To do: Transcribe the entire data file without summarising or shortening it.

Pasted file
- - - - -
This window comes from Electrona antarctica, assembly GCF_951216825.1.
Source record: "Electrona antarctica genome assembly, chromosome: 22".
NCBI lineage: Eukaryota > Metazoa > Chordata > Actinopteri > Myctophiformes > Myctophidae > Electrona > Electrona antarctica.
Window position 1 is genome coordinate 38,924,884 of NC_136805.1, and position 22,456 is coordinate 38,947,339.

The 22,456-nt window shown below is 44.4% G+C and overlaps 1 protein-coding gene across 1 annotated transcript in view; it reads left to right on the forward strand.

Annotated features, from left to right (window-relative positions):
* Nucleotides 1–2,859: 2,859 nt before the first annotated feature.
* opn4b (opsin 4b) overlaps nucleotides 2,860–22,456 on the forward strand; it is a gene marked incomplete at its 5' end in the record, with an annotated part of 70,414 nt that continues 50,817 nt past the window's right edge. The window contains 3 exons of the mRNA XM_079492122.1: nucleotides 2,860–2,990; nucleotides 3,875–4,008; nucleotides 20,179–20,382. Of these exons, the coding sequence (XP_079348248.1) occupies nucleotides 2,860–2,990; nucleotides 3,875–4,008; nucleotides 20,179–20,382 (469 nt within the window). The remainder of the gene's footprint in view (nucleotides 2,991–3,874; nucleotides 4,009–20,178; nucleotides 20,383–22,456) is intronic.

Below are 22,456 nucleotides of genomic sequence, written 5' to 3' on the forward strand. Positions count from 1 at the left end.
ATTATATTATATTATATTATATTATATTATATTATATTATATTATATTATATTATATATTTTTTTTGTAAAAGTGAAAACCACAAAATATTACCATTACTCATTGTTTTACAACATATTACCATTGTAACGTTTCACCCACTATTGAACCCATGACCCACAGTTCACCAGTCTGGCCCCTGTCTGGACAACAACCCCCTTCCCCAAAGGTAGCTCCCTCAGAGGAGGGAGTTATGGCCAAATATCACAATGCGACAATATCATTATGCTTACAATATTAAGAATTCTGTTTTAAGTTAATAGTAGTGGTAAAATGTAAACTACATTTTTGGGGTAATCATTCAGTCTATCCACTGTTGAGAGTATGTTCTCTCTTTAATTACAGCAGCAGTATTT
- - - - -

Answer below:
This window comes from Electrona antarctica, assembly GCF_951216825.1.
Source record: "Electrona antarctica genome assembly, chromosome: 22".
NCBI lineage: Eukaryota > Metazoa > Chordata > Actinopteri > Myctophiformes > Myctophidae > Electrona > Electrona antarctica.
Window position 1 is genome coordinate 38,924,884 of NC_136805.1, and position 22,456 is coordinate 38,947,339.

The 22,456-nt window shown below is 44.4% G+C and overlaps 1 protein-coding gene across 1 annotated transcript in view; it reads left to right on the forward strand.

Annotated features, from left to right (window-relative positions):
* Nucleotides 1–2,859: 2,859 nt before the first annotated feature.
* opn4b (opsin 4b) overlaps nucleotides 2,860–22,456 on the forward strand; it is a gene marked incomplete at its 5' end in the record, with an annotated part of 70,414 nt that continues 50,817 nt past the window's right edge. The window contains 3 exons of the mRNA XM_079492122.1: nucleotides 2,860–2,990; nucleotides 3,875–4,008; nucleotides 20,179–20,382. Of these exons, the coding sequence (XP_079348248.1) occupies nucleotides 2,860–2,990; nucleotides 3,875–4,008; nucleotides 20,179–20,382 (469 nt within the window). The remainder of the gene's footprint in view (nucleotides 2,991–3,874; nucleotides 4,009–20,178; nucleotides 20,383–22,456) is intronic.

Below are 22,456 nucleotides of genomic sequence, written 5' to 3' on the forward strand. Positions count from 1 at the left end.
ATTATATTATATTATATTATATTATATTATATTATATTATATTATATTATATTATATATTTTTTTTGTAAAAGTGAAAACCACAAAATATTACCATTACTCATTGTTTTACAACATATTACCATTGTAACGTTTCACCCACTATTGAACCCATGACCCACAGTTCACCAGTCTGGCCCCTGTCTGGACAACAACCCCCTTCCCCAAAGGTAGCTCCCTCAGAGGAGGGAGTTATGGCCAAATATCACAATGCGACAATATCATTATGCTTACAATATTAAGAATTCTGTTTTAAGTTAATAGTAGTGGTAAAATGTAAACTACATTTTTGGGGTAATCATTCAGTCTATCCACTGTTGAGAGTATGTTCTCTCTTTAATTACAGCAGCAGTATTT